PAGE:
The clever boy, the manipulative sycophant, the loving father and son, the courageous sheriff, the ruthless leader—they all describe Eric and just possibly lover may as well. Despite the high stakes, Eric shows how much it means to him that he finally gets to drink Sookie’s blood, so much so Russell gets impatient. While Sookie is understandably upset with all the men in her life, her relationship with Eric seems rife with dramatic potential. Next season?

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About Gerry Weaver

  • Ana

    Wow… I loved this review because it reflected my many frustrations and little joys.

    I like a lot all the original characters (except Tara) but this season they’re just background (and lengthy ones). On the new cast, I loved Russell’s storyline and even Alcide’s but writers are wasting the potential on those. I really don’t care about the Mickens, Eggs (wasn’t he dead like 11 episodes ago?! let him go pleaaaaseee), or Lafayette’s boyfriend and mom.

    I even got happy when I saw Steve Newlin last episode because he reminded me the best of True Blood.

    I hope the finale is all about Russell and Jessica, because those are the only interesting stories left in TB.

  • VPG

    Gerry, one of the highlights of my week is getting to read your review of the latest True Blood episode. You do a fantastic job of expounding upon the good and bad parts of the show and picking up subtle nuances that other reviewers sometimes miss completely.

    You also seem to absolutely “get” Eric Northman’s character and that makes me love you. 🙂

    I really have nothing to add other than praise for your review because you more than adequately covered all of my own thoughts about the episode and how wonderful Eric and Pam are. Godric/Eric/Pam are absolutely the best vampire family ever, lol.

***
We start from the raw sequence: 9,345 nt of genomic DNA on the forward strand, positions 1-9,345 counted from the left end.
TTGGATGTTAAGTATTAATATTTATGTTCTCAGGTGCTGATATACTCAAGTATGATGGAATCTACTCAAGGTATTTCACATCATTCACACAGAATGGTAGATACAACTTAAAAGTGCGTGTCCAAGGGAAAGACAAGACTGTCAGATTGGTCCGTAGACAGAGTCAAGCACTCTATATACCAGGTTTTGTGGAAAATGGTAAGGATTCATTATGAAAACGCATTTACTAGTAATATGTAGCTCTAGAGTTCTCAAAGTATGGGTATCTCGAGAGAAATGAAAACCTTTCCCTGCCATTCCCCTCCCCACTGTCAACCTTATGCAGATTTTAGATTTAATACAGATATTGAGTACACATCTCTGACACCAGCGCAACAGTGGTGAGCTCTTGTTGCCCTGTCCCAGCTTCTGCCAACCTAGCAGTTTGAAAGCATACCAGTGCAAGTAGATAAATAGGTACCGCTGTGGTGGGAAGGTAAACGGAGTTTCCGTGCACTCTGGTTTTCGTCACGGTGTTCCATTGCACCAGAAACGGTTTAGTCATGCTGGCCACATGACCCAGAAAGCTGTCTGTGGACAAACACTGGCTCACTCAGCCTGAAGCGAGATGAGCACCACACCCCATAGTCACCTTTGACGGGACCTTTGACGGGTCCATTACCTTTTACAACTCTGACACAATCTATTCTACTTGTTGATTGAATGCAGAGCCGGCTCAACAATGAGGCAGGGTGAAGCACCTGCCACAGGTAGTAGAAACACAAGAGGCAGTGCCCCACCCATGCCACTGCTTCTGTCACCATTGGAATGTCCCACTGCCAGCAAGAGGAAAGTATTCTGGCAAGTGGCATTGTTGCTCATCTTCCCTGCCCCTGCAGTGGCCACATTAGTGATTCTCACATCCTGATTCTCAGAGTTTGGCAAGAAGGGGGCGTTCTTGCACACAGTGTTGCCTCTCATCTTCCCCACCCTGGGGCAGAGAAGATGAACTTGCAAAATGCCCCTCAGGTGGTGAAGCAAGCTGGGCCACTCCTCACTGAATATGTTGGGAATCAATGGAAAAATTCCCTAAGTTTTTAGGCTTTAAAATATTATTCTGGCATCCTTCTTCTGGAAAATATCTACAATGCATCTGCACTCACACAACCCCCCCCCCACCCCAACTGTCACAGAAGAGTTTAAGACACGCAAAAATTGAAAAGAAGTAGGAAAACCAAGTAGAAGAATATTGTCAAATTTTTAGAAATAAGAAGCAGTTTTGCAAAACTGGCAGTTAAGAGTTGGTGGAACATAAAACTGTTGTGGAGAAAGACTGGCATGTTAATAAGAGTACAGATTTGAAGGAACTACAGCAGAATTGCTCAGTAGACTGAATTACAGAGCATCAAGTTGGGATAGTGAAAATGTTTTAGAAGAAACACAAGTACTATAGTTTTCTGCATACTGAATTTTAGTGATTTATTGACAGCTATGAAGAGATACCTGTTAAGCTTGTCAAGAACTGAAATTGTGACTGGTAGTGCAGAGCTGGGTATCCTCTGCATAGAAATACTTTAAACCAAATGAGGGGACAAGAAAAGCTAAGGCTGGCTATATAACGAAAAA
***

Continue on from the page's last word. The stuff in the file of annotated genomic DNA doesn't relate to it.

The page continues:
Thanks for another wonderful True Blood review.

  • KatherineM

    You write the best TB reviews out there. Thanks.

  • MH

    I’ve enjoyed your reviews, and I think you are SO spot on with this week’s episode that I wish it could be forwarded to Alan Ball. Your assessment of the subplots and how best Jason, Lafayette, et al could serve the whole had me nodding so much that I needed a neck brace by the time I was finished reading.

    It’s the vampires, Alan!

    Small doses when not in vampire centric scenes are best like the really wonderful scene between Tara and Andy although it concerned Eggs and another storyline I couldn’t care less about. I’m so sick of Eggs that I don’t even have them for breakfast anymore.

    Sam? They’ve killed Sam as a charcter for me.

    I totally loved your viewpoint of Eric; he’s my absolute favorite character on this show followed closely by Pam and Jessica.

    Russell, Talbot, and Franklin (although I wish Franklin had been handled differently)were great characters but they get killed off while boring characters are maintained. Now we’re going to endure a conspiracy plot between Mrs Fortenberry and Summer? Sigh!

    If they would cut the pointless storylines down or out, then maybe they could focus on character development, and I’m referring to Sookie. Of all the characters, she is the most disappointing particularly compared to her stronger book counterpart. A stronger, smarter Sookie wouldn’t need lame gimmicks like the fingers of fail or dream fairyland to see her through. (Sorry went into rant mode for a minute.)

    Absolutely love your reviews!

  • Penny L

    I LOVED this review, and I also wish it could be forwarded directly to Alan Ball!